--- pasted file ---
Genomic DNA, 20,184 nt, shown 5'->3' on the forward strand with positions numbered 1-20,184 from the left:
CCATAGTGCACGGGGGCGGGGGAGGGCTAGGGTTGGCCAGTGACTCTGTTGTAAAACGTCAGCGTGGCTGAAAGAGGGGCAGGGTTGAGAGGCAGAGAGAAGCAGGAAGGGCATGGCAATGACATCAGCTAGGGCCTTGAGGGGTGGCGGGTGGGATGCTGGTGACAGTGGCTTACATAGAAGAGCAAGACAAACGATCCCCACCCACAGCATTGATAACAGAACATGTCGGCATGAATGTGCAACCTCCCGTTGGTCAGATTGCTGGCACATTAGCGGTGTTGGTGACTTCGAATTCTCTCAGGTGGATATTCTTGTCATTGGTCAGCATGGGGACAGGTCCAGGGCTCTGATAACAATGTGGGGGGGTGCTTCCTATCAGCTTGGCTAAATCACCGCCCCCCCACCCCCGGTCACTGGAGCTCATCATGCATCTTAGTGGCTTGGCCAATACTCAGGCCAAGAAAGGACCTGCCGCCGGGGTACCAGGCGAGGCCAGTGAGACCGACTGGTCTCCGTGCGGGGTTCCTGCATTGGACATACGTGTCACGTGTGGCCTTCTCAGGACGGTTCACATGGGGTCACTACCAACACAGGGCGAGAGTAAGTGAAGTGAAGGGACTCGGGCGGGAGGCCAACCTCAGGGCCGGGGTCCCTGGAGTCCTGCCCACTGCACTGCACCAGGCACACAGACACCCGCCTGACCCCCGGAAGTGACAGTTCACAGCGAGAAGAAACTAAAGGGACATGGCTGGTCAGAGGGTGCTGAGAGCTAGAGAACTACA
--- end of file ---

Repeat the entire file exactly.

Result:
Genomic DNA, 20,184 nt, shown 5'->3' on the forward strand with positions numbered 1-20,184 from the left:
CCATAGTGCACGGGGGCGGGGGAGGGCTAGGGTTGGCCAGTGACTCTGTTGTAAAACGTCAGCGTGGCTGAAAGAGGGGCAGGGTTGAGAGGCAGAGAGAAGCAGGAAGGGCATGGCAATGACATCAGCTAGGGCCTTGAGGGGTGGCGGGTGGGATGCTGGTGACAGTGGCTTACATAGAAGAGCAAGACAAACGATCCCCACCCACAGCATTGATAACAGAACATGTCGGCATGAATGTGCAACCTCCCGTTGGTCAGATTGCTGGCACATTAGCGGTGTTGGTGACTTCGAATTCTCTCAGGTGGATATTCTTGTCATTGGTCAGCATGGGGACAGGTCCAGGGCTCTGATAACAATGTGGGGGGGTGCTTCCTATCAGCTTGGCTAAATCACCGCCCCCCCACCCCCGGTCACTGGAGCTCATCATGCATCTTAGTGGCTTGGCCAATACTCAGGCCAAGAAAGGACCTGCCGCCGGGGTACCAGGCGAGGCCAGTGAGACCGACTGGTCTCCGTGCGGGGTTCCTGCATTGGACATACGTGTCACGTGTGGCCTTCTCAGGACGGTTCACATGGGGTCACTACCAACACAGGGCGAGAGTAAGTGAAGTGAAGGGACTCGGGCGGGAGGCCAACCTCAGGGCCGGGGTCCCTGGAGTCCTGCCCACTGCACTGCACCAGGCACACAGACACCCGCCTGACCCCCGGAAGTGACAGTTCACAGCGAGAAGAAACTAAAGGGACATGGCTGGTCAGAGGGTGCTGAGAGCTAGAGAACTACA